How a text can put you on the road to injury: Study finds that using your mobile phone while walking could be deadlyPeople are four times more likely to ignore traffic and disobey lights if textingUniversity of Washington study looked at 1,000 'real-time' pedestrians
One in three were using phones or doing something similarly distracting
07:55 GMT, 13 December 2012
Using a mobile while crossing the road could cost your life, warn researchers.
Texting while crossing the road was the riskiest activity, making people four times more likely to ignore oncoming traffic and disobey the lights, according to a new study.
Texters also took longer to cross the street at busy junctions.
Almost one in three pedestrians were
using phones or doing something else distracting at the same time as
they were trying to cross the road.
Danger: The University of Washington study found that those texting while crossing the road are four times more likely to ignore oncoming traffic
The findings come from a ‘real-time’ study of more than 1,000 pedestrians who were watched at busy road junctions, in the US city of Seattle.
Study leader Dr Beth Ebel, of Harborview Injury Prevention & Research Center, University of Washington, said, like drink driving, there should be a ‘low tolerance’ approach to pedestrian behaviour that puts both them and others at risk of serious injury.
She said ‘Some years ago no one would think twice about having a couple of drinks before getting in the car to drive home.
‘But today people know the risks and we have to get that same level of awareness in an era of growing distraction.
‘We may need advertising campaigns to get the message home’ she added.
There is increasing concern about the near trance-like state people adopt while using mobile phones and MP3 players, which psychologists call ‘divided attention’ or ‘inattentional blindness’.
It has become the focus for safety campaigners worried about safety on the roads and pavements, with some research suggesting serious accidents involving people wearing headphones while walking in the street have tripled.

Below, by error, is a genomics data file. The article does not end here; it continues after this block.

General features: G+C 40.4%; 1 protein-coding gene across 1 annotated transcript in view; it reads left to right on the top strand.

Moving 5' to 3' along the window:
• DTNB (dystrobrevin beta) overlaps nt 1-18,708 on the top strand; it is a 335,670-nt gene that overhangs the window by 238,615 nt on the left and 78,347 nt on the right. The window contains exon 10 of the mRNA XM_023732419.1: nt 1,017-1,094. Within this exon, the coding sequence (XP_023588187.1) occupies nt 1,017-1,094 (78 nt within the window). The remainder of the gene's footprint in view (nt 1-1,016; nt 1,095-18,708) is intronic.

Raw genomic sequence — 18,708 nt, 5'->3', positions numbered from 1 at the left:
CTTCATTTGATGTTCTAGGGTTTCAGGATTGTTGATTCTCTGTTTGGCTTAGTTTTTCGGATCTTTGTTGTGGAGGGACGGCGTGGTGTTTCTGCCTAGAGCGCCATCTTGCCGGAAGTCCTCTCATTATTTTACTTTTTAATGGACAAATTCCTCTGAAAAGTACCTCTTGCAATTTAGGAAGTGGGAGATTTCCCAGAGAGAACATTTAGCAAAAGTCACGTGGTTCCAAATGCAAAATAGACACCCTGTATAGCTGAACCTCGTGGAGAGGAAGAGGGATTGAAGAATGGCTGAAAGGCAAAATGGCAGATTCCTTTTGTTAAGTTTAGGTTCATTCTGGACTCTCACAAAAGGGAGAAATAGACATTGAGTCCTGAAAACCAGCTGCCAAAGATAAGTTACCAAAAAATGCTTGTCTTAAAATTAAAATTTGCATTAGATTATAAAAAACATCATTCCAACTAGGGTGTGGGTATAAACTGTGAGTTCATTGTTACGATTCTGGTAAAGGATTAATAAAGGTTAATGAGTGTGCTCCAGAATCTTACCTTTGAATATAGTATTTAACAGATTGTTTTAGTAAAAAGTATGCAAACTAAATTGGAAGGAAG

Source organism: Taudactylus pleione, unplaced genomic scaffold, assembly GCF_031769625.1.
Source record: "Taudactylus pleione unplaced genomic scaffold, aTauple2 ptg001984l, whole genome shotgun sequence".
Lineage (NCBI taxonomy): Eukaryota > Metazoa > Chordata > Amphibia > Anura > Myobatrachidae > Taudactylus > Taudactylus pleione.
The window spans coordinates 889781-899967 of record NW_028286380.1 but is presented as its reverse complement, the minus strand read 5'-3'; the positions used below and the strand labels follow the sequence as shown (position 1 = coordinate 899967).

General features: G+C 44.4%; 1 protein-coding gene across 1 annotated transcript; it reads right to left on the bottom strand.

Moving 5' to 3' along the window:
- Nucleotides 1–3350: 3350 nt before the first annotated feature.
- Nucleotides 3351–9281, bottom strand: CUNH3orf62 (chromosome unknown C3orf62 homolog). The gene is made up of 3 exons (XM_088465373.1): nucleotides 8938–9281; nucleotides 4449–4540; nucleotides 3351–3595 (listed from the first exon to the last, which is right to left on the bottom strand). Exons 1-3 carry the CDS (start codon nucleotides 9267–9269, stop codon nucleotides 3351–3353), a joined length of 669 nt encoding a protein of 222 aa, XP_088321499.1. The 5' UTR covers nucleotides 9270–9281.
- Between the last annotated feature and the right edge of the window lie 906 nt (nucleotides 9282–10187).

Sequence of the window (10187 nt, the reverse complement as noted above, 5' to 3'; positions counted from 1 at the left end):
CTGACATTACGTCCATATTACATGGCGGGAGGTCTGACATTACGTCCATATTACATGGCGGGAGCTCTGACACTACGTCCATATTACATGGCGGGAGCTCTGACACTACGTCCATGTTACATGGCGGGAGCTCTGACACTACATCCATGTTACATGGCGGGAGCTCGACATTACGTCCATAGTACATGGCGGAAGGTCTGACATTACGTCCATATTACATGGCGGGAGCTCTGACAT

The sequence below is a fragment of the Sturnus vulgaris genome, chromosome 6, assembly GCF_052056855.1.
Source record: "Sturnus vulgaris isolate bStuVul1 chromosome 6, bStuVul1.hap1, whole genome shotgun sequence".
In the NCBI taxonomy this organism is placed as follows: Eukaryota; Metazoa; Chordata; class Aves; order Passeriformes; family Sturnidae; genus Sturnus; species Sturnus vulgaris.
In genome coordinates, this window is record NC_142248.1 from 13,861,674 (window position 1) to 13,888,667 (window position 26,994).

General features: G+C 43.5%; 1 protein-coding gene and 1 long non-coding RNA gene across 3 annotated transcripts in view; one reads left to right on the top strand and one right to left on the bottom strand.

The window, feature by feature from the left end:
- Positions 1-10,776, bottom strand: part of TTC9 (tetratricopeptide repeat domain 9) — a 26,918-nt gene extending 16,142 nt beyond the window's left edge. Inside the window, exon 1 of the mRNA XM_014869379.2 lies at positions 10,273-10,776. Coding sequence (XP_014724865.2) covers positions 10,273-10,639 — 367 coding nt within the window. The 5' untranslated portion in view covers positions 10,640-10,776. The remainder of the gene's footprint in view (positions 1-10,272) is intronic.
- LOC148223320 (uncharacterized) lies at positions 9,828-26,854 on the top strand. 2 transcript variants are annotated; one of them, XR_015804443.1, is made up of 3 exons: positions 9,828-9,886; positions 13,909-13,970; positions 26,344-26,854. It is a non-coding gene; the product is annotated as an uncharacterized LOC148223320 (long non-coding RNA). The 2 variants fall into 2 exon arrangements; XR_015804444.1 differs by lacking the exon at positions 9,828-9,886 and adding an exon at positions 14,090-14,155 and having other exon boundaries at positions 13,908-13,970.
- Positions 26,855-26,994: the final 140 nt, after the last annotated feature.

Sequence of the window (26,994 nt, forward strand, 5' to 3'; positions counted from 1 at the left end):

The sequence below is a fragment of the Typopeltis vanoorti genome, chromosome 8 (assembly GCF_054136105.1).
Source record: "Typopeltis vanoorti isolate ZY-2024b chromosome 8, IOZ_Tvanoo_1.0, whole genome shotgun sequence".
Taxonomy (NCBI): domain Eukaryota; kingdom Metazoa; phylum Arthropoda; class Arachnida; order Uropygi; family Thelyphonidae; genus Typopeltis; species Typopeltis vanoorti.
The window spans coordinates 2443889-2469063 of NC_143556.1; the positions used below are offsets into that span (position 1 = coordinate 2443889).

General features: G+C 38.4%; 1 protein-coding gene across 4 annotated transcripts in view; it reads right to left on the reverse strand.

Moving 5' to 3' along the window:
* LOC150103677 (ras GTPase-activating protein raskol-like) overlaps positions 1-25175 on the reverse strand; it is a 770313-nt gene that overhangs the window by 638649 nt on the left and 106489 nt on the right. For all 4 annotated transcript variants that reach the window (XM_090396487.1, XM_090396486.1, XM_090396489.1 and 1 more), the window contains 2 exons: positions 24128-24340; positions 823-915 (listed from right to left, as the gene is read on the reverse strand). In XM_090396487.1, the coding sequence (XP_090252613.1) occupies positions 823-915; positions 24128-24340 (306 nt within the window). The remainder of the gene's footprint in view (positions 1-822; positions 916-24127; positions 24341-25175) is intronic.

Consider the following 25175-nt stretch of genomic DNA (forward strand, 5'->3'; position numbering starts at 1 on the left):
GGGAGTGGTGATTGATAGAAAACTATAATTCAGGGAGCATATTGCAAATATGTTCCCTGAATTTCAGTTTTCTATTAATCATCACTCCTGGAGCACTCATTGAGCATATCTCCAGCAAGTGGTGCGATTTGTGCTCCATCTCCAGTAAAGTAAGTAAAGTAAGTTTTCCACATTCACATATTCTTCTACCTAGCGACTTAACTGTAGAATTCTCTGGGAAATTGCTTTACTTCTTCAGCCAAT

In the latest study 1,100 people were observed crossing 20 busy road junctions this summer at different times of the day, including the morning rush hour.
The observers recorded ‘distracting’ activities, such as talking on the phone, text messaging, or listening to music on mobile devices, as well as talking to others or dealing with children or pets.
Just under 30 per cent of pedestrians were doing something else when they crossed the road, says a report in the journal Injury Prevention (must credit).
One in 10 were listening to music, seven per cent were texting; and six per cent were talking on the phone.
Those who were distracted took significantly longer to cross the road – 0.75 to1.29 seconds longer.
While listening to music speeded up the time taken to cross the road, those doing it were less likely to look both ways before doing so.
People distracted by pets or children were almost three times as likely not to look both ways.
Hazard: Using a mobile phone while driving is already an illegal offence but the study warns that using a phone as a pedestrian can be just as hazardous
But texting was potentially the most risky behaviour, as texters took almost two seconds (18 per cent) longer to cross the average junction of three to four lanes than those who weren’t texting at the time.
They were also almost four times more likely to ignore lights, to cross at the middle of the junction, or fail to look both ways before stepping off the kerb.
Dr Ebel said ‘Texters were four times less likely to cross the road safely, by looking both ways and obeying the lights. They took a constellation of risks of the kind that put people at high risk of being seriously injured.’
She said young teenagers and young adults were the biggest culprits.
‘The observers were student researchers and they were taken aback by what they were seeing. It made them think, and I believe schools should conduct this kind of exercise to make children aware of the risks of being distracted’ she said.
Advertising campaigns similar to those getting people to obey the law and wear seatbelts might work, she said.
But people who use mobiles are prey to ‘compulsive behaviour’ which is not necessarily rational, she said.
‘They may feel they are safer than other people while texting – they are capable of doing it while crossing the road.
‘The trouble is when the phone rings they answer it wherever they are, and don’t realise they need full concentration in a situation which is potentially dangerous’ she added.